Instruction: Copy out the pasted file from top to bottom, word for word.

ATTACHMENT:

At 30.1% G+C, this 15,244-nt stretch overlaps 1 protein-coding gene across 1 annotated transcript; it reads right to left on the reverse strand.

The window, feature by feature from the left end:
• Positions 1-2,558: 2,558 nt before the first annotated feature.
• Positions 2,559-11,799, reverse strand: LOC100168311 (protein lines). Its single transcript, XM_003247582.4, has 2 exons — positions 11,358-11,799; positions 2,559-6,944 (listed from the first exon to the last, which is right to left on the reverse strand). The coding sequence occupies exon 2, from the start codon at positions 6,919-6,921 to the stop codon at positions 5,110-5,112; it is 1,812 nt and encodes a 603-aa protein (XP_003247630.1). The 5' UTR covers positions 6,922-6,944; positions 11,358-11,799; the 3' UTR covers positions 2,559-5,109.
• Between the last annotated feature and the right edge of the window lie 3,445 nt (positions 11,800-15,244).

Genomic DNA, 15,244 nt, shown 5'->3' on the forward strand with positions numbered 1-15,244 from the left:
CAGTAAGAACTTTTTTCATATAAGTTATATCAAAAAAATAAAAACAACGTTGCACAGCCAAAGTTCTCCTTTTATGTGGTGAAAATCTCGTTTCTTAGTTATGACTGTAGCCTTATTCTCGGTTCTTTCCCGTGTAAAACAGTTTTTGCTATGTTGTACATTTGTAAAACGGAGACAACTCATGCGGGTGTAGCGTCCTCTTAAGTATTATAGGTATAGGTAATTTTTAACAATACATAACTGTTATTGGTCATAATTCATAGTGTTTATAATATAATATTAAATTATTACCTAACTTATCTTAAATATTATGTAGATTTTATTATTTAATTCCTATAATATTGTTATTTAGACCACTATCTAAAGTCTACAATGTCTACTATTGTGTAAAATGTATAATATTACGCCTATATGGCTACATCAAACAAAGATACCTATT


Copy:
At 30.1% G+C, this 15,244-nt stretch overlaps 1 protein-coding gene across 1 annotated transcript; it reads right to left on the reverse strand.

The window, feature by feature from the left end:
• Positions 1-2,558: 2,558 nt before the first annotated feature.
• Positions 2,559-11,799, reverse strand: LOC100168311 (protein lines). Its single transcript, XM_003247582.4, has 2 exons — positions 11,358-11,799; positions 2,559-6,944 (listed from the first exon to the last, which is right to left on the reverse strand). The coding sequence occupies exon 2, from the start codon at positions 6,919-6,921 to the stop codon at positions 5,110-5,112; it is 1,812 nt and encodes a 603-aa protein (XP_003247630.1). The 5' UTR covers positions 6,922-6,944; positions 11,358-11,799; the 3' UTR covers positions 2,559-5,109.
• Between the last annotated feature and the right edge of the window lie 3,445 nt (positions 11,800-15,244).

Genomic DNA, 15,244 nt, shown 5'->3' on the forward strand with positions numbered 1-15,244 from the left:
CAGTAAGAACTTTTTTCATATAAGTTATATCAAAAAAATAAAAACAACGTTGCACAGCCAAAGTTCTCCTTTTATGTGGTGAAAATCTCGTTTCTTAGTTATGACTGTAGCCTTATTCTCGGTTCTTTCCCGTGTAAAACAGTTTTTGCTATGTTGTACATTTGTAAAACGGAGACAACTCATGCGGGTGTAGCGTCCTCTTAAGTATTATAGGTATAGGTAATTTTTAACAATACATAACTGTTATTGGTCATAATTCATAGTGTTTATAATATAATATTAAATTATTACCTAACTTATCTTAAATATTATGTAGATTTTATTATTTAATTCCTATAATATTGTTATTTAGACCACTATCTAAAGTCTACAATGTCTACTATTGTGTAAAATGTATAATATTACGCCTATATGGCTACATCAAACAAAGATACCTATT